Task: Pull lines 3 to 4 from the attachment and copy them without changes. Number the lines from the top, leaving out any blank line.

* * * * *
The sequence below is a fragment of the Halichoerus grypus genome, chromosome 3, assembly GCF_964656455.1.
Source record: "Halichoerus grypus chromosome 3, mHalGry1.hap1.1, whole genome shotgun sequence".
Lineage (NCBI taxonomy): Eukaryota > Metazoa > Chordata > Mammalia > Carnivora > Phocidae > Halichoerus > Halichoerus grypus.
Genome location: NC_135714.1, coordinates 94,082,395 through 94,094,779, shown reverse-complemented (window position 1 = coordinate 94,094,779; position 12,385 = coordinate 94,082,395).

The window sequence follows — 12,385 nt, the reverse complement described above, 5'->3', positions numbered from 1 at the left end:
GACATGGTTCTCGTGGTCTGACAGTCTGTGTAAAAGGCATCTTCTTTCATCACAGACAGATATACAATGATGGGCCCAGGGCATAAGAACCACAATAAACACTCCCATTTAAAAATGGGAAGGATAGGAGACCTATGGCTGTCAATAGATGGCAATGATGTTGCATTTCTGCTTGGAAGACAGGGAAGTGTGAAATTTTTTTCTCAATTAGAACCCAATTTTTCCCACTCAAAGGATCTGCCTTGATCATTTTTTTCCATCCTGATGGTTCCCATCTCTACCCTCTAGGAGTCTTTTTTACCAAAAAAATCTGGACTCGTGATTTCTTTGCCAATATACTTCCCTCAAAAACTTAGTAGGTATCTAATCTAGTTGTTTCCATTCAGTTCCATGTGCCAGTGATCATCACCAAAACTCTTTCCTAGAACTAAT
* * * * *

Lineage (NCBI taxonomy): Eukaryota > Metazoa > Chordata > Mammalia > Carnivora > Phocidae > Halichoerus > Halichoerus grypus.
Genome location: NC_135714.1, coordinates 94,082,395 through 94,094,779, shown reverse-complemented (window position 1 = coordinate 94,094,779; position 12,385 = coordinate 94,082,395).